Charles lights a cigarette. “How’d you do against the 914?”

Rob, dressed in an old Army jacket, frowns. “He got me.”

“Yeah?” says Charles.

The roar of a jetliner bears down on us to shatter the silence. The big plane lifts off and soars high overhead. “Remember the jet that went down after takeoff?” Charles asks.

“No,” says Rob.

“Ditched in the ocean; it was several years ago.” Charles looks at me.

“Really? I never heard about it,” and wonder if Charles is merely making small talk, or hoping for some reaction, astonishment perhaps, disbelief, something, anything to get a rise out of me. He’s been doing it to me for years.

“Yeah, it took off, and came down about a mile out—no survivors. You remember, don’t you, Rob?”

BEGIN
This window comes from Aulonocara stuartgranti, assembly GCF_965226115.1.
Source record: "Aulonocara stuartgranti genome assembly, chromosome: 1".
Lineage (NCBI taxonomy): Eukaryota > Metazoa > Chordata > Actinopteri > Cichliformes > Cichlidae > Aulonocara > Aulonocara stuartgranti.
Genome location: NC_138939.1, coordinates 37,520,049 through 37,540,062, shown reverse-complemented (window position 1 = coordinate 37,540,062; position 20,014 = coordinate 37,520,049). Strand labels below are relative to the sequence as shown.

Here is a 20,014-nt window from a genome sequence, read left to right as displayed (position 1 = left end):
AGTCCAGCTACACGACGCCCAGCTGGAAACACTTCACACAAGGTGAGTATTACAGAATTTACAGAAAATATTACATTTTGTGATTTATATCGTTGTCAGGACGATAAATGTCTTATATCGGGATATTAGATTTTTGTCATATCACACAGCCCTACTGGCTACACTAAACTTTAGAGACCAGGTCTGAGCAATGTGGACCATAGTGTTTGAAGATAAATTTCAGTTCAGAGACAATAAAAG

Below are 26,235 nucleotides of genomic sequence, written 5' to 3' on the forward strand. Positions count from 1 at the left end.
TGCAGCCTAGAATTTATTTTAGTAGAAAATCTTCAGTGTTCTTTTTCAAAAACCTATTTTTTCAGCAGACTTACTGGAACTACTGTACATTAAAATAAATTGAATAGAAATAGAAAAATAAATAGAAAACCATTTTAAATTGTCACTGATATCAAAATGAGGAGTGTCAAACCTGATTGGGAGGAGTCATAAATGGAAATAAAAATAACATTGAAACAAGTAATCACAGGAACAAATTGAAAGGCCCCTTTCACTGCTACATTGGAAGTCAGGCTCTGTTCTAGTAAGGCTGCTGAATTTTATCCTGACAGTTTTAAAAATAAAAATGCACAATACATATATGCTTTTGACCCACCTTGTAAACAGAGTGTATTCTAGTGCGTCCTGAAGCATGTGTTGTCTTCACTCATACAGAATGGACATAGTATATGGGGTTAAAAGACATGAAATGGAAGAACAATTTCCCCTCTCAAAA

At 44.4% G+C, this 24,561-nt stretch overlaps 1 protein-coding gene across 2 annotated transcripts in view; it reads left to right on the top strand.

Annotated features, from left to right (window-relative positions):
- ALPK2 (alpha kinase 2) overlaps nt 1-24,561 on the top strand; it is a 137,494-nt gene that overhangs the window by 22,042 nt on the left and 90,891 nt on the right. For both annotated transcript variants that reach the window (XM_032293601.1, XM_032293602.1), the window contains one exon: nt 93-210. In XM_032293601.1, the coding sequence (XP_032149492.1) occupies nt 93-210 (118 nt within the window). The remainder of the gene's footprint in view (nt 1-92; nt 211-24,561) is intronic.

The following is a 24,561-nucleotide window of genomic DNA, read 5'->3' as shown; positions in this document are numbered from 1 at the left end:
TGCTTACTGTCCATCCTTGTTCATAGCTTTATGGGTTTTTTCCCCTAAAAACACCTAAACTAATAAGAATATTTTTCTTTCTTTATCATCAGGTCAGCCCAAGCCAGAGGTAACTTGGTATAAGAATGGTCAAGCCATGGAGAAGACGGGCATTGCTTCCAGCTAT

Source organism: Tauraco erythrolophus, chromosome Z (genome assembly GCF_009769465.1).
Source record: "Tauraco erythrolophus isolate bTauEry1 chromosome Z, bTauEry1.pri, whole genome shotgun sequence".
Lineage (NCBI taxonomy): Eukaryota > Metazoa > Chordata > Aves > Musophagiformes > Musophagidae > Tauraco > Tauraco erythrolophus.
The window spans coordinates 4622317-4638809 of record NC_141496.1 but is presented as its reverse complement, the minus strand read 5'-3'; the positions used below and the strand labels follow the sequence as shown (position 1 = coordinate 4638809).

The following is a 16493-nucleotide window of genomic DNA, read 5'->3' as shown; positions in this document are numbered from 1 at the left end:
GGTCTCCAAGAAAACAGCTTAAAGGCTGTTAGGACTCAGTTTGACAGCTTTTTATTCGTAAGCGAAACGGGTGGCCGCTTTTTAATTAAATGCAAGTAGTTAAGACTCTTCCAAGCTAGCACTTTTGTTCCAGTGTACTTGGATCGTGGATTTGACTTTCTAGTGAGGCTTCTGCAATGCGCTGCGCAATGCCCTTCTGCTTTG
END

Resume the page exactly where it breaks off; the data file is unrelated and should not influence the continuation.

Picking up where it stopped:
Rob says nothing. He too lights a cigarette. Another jetliner, all lights and noise, rushes at us, lifts off and soars overhead. In a few seconds the jet is out over the ocean, climbing, climbing into the night. Charles and Rob talk intently, and I wonder why I came. Oh, I love their life of cars and hair-raising rides, I just don’t want to be a part of it anymore. As much as I’ve modified my Volkswagen, made it quick, it’s not a Porsche. I’ve decided I don’t want a Porsche. I want to finish college; get on with my life.

Charles and Rob are intensely competitive, and at the moment Charles has the upper hand with his super-quick yellow Coupe. Rob’s Speedster is the car they sometimes race in weekend club events. He’s forever swapping out engines, and tonight has been caught with a stock engine that cannot beat either the green 914 or Charles’ Coupe. No doubt it’s eating at him, but I’m sure he’ll get over it.

- END -
Copyright © 2012-2017 Richard Nisley - All Rights Reserved.